Propagating Wine Yeast: How to Multiply Yeast To Save Money

When did wine making become so complicated, right? Once upon a time, wine making was a simple task with simple steps.

And propagating yeast was the least of your worries!

Today, you’ve been sold on all the tips and tricks (expensive tips and tricks!) that are “absolute necessities” to making great wine.

It does not have to be that way, though.

If these latest economic upheavals have given us any gifts at all, the primary gift has been the reminder that we have the power, and perhaps an obligation, to become self-sustainable.

And to that end, wine makers are a much more powerful bunch that perhaps you even realize.

Making Wine: Keep It Simple

Any winemaker passionate about wine knows that winemaking is supposed to be simple.

At its most basic, it truly is the nectar of the gods.

It is merely fermented fruit juice. And what amazing fermented fruit juice it can be.

In the beginning, a wine maker, large or small, would grow a select set of grapes for wine.

Wine grapes are typically much sweeter because yeast is attracted to sugar and needs all that sugar to make the alcohol we’re all hoping for in wine.

Especially if you are hoping for a sweeter wine, you want extra sweet grapes. Then, you can halt fermentation as it slows down, say after primary fermentation, and remove the yeast so the wine will stay sweet.

Those grapes, once grown, would be harvested and crushed. (Think of that classic scene from the American television show I Love Lucy.)

Usually, the grapes are then allowed to sit in their juices to get all the tannins and polyphenols from the skins and stems of the grapes.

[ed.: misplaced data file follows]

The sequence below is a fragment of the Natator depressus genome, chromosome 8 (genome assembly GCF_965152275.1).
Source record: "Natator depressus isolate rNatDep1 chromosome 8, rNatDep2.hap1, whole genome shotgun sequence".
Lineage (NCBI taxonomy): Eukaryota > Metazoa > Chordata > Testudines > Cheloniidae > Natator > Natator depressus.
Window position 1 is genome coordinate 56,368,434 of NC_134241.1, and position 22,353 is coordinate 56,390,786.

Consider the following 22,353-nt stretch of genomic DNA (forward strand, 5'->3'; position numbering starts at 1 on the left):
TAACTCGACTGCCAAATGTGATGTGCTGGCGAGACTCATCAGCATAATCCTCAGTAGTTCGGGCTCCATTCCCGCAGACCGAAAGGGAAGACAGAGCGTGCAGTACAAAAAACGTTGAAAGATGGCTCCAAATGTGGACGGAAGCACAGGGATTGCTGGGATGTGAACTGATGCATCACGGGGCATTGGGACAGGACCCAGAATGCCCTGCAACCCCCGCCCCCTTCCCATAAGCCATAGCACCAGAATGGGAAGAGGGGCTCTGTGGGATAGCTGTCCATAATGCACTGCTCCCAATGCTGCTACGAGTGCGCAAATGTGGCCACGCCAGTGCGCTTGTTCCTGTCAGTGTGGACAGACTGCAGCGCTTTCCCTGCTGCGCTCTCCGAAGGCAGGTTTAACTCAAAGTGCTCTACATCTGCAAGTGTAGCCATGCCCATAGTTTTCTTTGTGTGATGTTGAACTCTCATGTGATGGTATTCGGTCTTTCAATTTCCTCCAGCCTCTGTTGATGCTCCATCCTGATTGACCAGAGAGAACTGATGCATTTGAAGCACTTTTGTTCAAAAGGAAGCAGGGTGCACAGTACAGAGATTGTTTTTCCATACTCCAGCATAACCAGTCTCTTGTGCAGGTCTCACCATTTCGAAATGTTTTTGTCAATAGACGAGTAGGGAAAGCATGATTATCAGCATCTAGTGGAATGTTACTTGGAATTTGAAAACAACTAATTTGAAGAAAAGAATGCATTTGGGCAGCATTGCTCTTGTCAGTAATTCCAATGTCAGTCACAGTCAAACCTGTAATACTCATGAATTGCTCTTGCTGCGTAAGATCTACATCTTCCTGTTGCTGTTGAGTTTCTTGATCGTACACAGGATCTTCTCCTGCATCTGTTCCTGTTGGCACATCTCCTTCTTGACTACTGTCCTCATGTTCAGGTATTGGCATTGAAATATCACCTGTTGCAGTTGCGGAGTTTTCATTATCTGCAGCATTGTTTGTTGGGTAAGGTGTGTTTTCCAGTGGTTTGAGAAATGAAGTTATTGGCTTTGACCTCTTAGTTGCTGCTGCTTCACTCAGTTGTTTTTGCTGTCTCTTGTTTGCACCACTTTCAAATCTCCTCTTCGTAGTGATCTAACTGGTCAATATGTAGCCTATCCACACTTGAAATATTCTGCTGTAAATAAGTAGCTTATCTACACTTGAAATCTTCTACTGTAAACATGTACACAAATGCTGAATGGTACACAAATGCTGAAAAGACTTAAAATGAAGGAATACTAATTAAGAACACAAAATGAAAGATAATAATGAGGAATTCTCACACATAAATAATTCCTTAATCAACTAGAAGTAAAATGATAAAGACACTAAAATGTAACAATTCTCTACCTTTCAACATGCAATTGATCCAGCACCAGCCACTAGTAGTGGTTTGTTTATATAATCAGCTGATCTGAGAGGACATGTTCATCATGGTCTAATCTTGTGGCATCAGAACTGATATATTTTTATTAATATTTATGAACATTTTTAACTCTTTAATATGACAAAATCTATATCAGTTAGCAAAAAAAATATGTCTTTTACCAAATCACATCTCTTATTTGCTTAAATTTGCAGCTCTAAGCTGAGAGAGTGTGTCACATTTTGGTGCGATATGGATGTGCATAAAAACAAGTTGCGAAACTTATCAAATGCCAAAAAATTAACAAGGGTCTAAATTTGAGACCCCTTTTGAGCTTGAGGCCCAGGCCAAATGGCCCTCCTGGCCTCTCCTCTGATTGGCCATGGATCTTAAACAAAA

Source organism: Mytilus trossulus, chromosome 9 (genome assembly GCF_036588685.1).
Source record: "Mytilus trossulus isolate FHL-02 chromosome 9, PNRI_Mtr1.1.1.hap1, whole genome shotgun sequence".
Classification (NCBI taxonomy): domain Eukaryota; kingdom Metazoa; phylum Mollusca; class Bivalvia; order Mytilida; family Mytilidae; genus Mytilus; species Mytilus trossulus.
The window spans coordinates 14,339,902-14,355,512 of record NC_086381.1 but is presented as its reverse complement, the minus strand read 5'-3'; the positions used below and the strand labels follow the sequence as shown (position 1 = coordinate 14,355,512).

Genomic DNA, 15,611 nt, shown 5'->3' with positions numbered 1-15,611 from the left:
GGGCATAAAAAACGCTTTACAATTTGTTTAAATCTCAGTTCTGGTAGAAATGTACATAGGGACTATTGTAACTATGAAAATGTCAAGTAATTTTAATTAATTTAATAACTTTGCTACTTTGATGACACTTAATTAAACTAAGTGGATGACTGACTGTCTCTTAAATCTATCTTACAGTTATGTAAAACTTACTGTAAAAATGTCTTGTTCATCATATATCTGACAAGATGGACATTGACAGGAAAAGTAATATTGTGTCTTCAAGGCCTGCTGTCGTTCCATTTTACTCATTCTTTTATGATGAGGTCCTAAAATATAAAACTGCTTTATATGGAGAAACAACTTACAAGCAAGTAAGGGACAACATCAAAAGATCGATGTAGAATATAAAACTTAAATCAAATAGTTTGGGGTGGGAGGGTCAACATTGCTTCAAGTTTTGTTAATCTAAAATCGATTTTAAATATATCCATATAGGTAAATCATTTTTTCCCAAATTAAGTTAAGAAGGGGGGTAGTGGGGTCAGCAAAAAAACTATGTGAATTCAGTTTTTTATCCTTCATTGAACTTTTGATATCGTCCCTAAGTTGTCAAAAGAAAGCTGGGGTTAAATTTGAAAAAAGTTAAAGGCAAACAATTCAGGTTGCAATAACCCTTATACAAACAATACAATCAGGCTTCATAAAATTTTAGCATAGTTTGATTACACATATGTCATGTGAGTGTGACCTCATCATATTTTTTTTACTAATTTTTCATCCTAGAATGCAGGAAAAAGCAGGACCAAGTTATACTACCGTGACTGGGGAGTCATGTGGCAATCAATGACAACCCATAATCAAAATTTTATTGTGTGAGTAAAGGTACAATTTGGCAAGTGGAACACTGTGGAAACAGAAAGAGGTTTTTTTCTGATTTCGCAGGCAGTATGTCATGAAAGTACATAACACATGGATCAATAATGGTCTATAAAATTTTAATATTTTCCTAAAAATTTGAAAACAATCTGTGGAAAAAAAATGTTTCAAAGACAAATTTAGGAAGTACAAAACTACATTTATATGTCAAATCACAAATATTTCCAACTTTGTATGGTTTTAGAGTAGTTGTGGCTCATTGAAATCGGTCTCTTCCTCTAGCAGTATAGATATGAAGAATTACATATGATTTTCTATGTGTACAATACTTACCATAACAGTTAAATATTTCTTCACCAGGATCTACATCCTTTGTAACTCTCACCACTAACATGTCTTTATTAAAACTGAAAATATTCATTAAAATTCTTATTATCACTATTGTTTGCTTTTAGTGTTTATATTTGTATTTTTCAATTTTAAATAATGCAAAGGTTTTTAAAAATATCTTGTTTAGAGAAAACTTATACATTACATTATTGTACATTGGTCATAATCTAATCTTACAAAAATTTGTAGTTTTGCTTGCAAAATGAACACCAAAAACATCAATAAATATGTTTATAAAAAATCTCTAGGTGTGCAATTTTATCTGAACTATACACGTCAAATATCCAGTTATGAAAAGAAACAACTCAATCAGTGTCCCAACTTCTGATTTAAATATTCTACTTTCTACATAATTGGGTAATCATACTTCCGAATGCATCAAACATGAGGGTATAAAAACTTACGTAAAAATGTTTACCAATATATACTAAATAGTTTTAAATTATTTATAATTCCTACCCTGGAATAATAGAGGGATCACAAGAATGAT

Then, the solid material will be filtered out of the juice and the juice will be left in the open air, with a covering to prevent any further debris or bugs from getting in.

It is at this point that the natural yeast in the environment will be attracted to the sugars in the must.

After several days to a couple of weeks, you will have fermented grape juice, or wine.

In that fermentation time, you have fresh yeast consuming the sugar in your must and converting it to alcohol and carbon dioxide.

The carbon dioxide naturally lifts out of the open vessel, and the alcohol remains.

The yeast has done its job.

But with the rise of industrialization, commercial corporations began to gather and package yeast for bakers, brewers, and wine makers, which, of course, we are grateful for!

We don’t have to allow nature to take its course and hope for the best.

Now we can buy a yeast we know and love that will provide us with an excellent batch of wine.

The problem arises when we lose touch with the simplicity of winemaking and become dependent on those corporations to provide us with the yeast we need.

And then those corporations, for a variety of reasons, raise their prices.

Now, you don’t want to have to raise your prices on your loyal fan base. You have worked too hard to earn their love and trust, and you don’t want to betray them.

What do you do?

You propagate your yeast.

Propagating Wine Yeast

Yeast is a live and active organism, which means it can be grown and multiplied, or, in other words, propagated.

Just like you can grow a plant from a seedling, or get eggs from a chicken, you can grow more yeast from the yeast you have.

And it will save you a ton of money.